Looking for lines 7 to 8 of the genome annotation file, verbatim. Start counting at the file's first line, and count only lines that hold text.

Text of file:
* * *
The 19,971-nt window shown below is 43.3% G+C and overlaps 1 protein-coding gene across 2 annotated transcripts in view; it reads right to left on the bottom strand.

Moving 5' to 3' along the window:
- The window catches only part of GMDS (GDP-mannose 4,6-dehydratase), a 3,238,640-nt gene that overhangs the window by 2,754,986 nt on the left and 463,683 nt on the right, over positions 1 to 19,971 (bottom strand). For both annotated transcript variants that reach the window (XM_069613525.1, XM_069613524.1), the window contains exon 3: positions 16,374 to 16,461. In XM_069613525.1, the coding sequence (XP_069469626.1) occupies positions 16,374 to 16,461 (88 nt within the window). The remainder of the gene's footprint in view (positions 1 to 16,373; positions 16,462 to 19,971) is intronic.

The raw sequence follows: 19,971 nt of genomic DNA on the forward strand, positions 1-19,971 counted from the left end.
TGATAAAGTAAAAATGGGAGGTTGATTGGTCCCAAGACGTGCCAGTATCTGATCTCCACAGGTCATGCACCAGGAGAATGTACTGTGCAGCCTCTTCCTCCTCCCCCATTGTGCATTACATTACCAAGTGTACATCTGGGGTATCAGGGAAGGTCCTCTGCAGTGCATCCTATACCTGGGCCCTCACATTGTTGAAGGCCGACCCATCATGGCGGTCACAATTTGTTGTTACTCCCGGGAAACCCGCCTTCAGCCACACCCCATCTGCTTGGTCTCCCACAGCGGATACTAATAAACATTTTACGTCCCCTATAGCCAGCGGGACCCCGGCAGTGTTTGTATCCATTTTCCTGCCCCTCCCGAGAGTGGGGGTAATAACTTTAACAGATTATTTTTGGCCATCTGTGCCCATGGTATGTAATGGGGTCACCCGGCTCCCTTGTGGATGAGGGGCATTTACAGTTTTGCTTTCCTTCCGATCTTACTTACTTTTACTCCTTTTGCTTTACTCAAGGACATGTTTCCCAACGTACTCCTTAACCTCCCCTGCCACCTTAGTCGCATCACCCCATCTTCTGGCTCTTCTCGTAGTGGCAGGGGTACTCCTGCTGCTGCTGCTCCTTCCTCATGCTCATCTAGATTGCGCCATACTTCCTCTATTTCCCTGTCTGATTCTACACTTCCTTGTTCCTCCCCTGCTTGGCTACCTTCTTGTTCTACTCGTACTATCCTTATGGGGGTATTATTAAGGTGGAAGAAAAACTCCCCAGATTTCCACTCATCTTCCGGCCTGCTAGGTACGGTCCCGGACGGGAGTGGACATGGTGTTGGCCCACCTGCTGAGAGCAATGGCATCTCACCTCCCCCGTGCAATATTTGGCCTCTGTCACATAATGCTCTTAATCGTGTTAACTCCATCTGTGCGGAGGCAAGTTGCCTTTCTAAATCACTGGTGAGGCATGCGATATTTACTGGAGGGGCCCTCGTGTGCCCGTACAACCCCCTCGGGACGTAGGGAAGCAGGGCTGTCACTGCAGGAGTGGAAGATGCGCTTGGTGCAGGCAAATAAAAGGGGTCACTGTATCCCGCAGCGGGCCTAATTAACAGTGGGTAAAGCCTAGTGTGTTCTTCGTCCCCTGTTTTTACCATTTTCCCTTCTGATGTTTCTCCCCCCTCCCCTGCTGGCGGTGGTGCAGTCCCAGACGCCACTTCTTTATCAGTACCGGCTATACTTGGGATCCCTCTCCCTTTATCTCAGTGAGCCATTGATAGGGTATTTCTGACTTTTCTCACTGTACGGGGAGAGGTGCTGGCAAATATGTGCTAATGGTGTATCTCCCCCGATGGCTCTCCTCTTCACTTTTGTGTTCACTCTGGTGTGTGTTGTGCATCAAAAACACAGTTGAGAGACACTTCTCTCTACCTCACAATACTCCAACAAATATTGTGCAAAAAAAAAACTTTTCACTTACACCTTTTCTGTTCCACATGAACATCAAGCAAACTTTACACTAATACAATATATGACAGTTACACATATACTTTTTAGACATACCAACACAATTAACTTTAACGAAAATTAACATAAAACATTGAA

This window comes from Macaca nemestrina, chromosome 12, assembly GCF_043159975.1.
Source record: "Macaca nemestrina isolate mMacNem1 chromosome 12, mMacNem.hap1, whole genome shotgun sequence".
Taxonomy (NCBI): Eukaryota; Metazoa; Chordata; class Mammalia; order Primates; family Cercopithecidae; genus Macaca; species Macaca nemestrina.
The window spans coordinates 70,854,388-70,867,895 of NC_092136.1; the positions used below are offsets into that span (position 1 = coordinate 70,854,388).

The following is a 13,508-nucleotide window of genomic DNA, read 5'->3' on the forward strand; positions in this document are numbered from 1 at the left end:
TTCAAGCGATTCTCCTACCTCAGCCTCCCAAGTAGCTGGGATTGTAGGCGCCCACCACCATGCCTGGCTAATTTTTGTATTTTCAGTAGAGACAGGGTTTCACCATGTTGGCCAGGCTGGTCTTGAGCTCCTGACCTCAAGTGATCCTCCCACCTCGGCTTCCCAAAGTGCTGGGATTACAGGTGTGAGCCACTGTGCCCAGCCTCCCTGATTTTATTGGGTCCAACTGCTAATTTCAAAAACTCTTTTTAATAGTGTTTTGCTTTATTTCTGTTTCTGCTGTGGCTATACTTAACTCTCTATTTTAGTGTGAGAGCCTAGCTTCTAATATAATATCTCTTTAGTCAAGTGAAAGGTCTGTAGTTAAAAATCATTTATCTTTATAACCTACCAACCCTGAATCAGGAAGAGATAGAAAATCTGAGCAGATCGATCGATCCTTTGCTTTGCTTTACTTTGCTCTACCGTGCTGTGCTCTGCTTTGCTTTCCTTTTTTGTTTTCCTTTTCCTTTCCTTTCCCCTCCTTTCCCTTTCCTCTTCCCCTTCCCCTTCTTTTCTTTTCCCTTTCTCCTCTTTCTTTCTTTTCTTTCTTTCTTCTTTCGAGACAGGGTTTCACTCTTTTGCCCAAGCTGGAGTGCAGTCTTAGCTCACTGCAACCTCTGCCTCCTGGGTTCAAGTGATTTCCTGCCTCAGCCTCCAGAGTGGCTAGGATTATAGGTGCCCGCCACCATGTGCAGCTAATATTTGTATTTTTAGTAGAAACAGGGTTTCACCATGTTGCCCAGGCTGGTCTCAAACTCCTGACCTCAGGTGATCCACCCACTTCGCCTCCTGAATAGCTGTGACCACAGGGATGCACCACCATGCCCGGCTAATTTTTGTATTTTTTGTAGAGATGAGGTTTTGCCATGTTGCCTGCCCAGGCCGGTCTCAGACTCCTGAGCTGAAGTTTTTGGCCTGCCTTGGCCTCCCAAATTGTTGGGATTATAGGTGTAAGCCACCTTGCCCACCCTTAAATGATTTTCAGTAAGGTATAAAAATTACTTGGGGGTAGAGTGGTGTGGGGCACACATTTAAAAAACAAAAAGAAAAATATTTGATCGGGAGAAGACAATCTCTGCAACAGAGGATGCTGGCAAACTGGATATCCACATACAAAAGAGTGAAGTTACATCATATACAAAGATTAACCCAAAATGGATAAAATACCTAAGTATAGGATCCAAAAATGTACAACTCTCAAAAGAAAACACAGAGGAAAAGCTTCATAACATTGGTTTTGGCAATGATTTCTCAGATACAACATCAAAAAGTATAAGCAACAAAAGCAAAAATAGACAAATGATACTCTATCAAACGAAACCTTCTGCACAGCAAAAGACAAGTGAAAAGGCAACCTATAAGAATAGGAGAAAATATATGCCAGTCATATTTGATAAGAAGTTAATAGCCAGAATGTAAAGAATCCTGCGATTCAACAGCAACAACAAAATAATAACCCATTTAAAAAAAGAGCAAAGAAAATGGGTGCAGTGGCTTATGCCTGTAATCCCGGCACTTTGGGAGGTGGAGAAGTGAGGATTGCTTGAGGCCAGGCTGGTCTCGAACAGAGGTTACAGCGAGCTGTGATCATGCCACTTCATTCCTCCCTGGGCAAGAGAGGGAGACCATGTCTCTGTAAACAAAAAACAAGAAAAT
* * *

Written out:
Source record: "Macaca nemestrina isolate mMacNem1 chromosome 12, mMacNem.hap1, whole genome shotgun sequence".
Taxonomy (NCBI): Eukaryota; Metazoa; Chordata; class Mammalia; order Primates; family Cercopithecidae; genus Macaca; species Macaca nemestrina.